All creatures great and small


Summer is finally here and with it comes a selection of animals that we don’t see at other times of the year. Sadly, even after a horrifically long and cold winter, we’ve only had a few hot days thus far. Hopefully, the weather will pick up at some point.

Probably the most noticeable summer visitor is the white stork. This particular one had an argument with my rather tenacious Jack Russell, Sandy. Neither wanted to back down. Storks show no fear whatsoever, and neither does my little terrier. Luckily the stork eventually flew off, otherwise it wouldn’t have ended well for either of them – storks have extremely long, powerful and sharp beaks and up to a 7 foot wingspan.


Slovakia has more species of butterfly than any other country in Europe, and this statistic is reflected in the insect population too. An entomologist could make their career just sitting in my garden – it’s staggering the number of species of insects and butterflies we get. Everything from dark and scary to incandescent and beautiful. The ground and air crawl and buzz with them. This is due to the biodiversity and the mixed flora. In early summer the fields are resplendent with a huge variety of meadow flowers, many of which have traditional medicinal uses:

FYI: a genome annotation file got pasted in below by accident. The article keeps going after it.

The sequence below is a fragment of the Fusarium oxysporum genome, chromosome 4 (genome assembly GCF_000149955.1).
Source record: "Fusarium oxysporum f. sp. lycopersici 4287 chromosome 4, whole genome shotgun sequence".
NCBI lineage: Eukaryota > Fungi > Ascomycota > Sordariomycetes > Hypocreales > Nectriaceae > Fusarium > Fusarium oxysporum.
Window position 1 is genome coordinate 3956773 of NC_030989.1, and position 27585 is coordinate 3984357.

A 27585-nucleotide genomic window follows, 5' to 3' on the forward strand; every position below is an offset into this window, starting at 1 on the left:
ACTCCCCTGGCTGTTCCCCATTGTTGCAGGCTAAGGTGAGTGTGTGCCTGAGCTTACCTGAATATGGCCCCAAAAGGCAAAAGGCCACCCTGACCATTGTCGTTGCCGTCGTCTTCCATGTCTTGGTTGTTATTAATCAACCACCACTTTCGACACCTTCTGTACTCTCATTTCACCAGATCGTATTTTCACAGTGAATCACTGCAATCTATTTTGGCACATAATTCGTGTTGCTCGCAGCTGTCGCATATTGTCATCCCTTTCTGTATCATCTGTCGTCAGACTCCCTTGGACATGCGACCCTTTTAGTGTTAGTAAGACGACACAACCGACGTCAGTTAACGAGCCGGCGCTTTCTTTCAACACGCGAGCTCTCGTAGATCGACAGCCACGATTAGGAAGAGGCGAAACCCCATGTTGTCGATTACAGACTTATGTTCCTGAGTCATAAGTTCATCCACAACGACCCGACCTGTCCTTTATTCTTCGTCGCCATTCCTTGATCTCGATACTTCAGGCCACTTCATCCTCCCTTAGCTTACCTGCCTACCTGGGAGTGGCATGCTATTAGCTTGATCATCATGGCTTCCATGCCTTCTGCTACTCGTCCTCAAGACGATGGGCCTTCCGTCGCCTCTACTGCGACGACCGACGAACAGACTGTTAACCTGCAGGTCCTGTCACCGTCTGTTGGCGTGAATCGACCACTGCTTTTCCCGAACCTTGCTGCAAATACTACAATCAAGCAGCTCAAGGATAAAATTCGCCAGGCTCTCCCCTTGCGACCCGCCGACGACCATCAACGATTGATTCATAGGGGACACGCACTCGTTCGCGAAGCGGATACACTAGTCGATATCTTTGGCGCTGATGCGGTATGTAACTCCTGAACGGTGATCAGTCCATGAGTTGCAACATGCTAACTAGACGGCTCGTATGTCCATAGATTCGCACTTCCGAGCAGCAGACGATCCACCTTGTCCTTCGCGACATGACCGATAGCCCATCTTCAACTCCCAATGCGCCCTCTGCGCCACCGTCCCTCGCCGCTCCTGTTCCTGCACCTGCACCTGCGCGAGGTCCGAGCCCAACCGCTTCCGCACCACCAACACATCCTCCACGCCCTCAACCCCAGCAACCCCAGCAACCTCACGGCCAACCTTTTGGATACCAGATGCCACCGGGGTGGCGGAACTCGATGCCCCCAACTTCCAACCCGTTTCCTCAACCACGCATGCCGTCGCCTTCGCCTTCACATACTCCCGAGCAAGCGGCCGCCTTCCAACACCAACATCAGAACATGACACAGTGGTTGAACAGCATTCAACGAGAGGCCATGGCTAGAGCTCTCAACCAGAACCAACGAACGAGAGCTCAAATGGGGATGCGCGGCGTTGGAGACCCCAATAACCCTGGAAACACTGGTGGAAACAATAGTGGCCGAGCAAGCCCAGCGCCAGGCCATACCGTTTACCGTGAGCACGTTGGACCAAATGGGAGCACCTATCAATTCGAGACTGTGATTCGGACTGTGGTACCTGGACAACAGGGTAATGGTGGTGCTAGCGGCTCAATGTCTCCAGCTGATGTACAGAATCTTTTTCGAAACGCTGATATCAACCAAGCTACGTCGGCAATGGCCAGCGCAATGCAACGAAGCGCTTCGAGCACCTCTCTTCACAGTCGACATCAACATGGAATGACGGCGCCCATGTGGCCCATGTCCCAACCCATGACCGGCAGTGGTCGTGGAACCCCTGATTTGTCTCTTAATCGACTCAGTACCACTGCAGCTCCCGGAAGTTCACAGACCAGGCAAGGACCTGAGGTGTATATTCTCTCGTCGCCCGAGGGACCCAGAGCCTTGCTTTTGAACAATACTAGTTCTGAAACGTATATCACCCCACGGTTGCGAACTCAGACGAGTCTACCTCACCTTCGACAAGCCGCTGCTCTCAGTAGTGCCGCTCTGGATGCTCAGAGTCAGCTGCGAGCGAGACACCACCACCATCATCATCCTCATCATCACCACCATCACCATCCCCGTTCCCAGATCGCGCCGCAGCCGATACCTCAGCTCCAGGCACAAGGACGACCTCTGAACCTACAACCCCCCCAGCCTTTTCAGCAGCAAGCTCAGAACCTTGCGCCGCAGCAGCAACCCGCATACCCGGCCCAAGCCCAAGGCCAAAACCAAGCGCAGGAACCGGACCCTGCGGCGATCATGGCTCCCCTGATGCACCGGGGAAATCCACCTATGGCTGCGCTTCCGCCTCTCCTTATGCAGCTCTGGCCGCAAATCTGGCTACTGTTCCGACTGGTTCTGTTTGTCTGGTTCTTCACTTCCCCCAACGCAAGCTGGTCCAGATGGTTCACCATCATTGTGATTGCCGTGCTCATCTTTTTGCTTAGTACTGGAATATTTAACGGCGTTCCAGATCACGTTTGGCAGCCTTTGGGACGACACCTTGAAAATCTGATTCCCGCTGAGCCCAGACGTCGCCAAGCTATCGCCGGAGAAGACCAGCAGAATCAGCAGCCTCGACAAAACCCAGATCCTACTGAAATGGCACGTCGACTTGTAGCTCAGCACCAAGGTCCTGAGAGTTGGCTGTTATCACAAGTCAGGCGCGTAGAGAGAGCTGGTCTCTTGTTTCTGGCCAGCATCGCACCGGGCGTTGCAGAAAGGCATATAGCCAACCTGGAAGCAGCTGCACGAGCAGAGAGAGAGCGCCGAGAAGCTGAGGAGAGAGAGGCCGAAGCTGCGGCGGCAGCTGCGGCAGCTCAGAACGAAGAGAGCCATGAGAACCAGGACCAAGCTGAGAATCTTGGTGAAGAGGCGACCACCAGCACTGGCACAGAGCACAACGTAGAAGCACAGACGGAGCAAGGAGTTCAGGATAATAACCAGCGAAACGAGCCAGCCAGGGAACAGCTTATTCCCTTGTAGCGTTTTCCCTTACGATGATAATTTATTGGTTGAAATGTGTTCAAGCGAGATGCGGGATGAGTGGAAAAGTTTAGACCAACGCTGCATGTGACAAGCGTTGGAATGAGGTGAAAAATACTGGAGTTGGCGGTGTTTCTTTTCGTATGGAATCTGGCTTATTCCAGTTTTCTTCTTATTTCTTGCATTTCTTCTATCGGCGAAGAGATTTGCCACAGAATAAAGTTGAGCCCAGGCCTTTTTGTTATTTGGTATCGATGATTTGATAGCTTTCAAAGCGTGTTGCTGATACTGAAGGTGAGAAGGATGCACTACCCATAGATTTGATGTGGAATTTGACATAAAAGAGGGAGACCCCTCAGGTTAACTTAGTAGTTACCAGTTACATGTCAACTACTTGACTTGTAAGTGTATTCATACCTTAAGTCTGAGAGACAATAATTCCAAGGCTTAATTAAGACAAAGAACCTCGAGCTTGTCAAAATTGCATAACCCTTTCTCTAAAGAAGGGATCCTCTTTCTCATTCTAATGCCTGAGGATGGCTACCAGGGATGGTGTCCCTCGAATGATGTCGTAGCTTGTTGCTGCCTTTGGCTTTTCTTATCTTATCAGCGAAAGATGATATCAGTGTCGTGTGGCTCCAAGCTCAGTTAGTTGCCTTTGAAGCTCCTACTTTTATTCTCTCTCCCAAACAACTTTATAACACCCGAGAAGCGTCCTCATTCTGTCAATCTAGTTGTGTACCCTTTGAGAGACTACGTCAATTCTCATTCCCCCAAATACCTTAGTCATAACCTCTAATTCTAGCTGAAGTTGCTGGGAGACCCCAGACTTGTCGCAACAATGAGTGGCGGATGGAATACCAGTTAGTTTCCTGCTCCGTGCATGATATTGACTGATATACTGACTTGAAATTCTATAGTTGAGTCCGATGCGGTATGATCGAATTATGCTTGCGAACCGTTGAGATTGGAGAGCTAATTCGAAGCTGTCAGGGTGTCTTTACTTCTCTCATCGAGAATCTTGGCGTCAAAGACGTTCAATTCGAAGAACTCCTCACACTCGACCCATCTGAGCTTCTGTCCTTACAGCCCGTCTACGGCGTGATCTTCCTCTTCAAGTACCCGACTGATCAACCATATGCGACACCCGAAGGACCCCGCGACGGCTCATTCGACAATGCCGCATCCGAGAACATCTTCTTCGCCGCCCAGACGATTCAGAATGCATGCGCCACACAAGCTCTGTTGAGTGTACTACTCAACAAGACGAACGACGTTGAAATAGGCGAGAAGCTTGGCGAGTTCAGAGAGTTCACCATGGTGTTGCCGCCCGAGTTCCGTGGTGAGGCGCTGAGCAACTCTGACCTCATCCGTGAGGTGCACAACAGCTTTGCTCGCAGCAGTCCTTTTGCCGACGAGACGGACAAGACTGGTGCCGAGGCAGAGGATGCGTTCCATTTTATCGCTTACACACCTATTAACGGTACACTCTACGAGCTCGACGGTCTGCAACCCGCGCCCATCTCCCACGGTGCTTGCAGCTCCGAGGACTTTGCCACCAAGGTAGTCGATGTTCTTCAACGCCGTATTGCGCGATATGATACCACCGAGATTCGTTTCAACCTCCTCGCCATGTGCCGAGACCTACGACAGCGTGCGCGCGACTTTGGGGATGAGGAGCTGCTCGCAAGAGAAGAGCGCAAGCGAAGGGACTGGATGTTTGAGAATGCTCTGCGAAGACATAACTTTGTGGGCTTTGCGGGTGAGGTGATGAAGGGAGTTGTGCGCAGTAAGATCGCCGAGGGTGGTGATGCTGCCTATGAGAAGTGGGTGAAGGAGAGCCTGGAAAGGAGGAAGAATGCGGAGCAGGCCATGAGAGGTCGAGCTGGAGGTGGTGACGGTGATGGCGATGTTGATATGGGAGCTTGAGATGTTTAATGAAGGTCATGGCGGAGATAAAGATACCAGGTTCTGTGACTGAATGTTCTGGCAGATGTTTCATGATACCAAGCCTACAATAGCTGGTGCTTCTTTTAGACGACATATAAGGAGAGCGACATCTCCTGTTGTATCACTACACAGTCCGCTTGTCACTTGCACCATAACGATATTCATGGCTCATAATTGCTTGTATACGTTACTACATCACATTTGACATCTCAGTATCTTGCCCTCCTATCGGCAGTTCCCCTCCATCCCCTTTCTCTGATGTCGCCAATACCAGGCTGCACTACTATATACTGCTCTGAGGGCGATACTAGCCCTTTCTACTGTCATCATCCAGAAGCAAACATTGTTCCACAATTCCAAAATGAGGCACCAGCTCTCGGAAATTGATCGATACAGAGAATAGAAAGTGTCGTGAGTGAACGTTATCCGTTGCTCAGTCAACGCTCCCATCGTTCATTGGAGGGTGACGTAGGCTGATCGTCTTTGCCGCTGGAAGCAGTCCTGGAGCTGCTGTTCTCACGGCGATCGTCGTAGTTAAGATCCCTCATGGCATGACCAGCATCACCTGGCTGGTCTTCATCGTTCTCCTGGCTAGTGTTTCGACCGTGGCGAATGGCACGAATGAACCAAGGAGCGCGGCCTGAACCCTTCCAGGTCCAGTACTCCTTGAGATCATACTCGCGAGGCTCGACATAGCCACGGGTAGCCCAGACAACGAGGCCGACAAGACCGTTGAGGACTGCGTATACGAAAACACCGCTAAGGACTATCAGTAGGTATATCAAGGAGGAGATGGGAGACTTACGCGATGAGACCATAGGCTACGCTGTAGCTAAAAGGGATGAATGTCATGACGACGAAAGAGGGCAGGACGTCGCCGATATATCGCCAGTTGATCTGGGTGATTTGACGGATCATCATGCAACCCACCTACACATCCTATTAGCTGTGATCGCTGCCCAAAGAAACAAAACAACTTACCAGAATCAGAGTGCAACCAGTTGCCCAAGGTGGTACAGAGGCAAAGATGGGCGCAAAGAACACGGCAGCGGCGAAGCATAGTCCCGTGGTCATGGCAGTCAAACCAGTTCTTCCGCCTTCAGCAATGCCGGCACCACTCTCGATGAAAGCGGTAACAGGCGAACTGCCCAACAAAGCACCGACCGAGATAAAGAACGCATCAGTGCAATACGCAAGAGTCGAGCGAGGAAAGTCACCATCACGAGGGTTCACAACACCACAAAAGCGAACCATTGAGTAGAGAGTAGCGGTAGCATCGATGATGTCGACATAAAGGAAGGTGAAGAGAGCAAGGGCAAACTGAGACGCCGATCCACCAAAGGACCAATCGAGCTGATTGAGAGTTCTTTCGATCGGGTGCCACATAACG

As the weather warms up the various reptiles and amphibians make their appearance. After a storm, fire salamanders emerge, and toads and frogs laze about in their manky ponds.


Just outside the front gate is the best place to see snakes as they bask on the asphalt of the little road. This is a smooth snake (Coronella austriaca), which can be easily confused with an adder due to its pattern. It’s most easily identified by the stripe running through its eye. They’re non-venomous.


A favourite of mine, albeit a legless lizard rather than a snake, is the slow worm (Anguis fragilis). We don’t see anywhere near as many now as we used to. This one is a male (identified by the blue spots on its back). I stopped picking them up years ago as they tend to drop their tails as a defense mechanism and it made me feel guilty  that they could have saved that for when they faced a real predator (a stork, for example).


This last one is a common vole (I believe…) (Microtus arvalis). The fields are filled with them. We met this little chap on our daily walk. He was standing at the side of the abandoned road and, as can be seen by the wound on his head, he must have been attacked by one of the many predators that haunt the area – possibly a fox or one of the various species of bird of prey. He was extremely discombobulated. As I approached him he attacked. I had to quickly move my leg out the way and he ran under it and across the road. They’re a little bit smaller than rats but he put up a fearsome defence. Poor little thing must have been having a really bad day.



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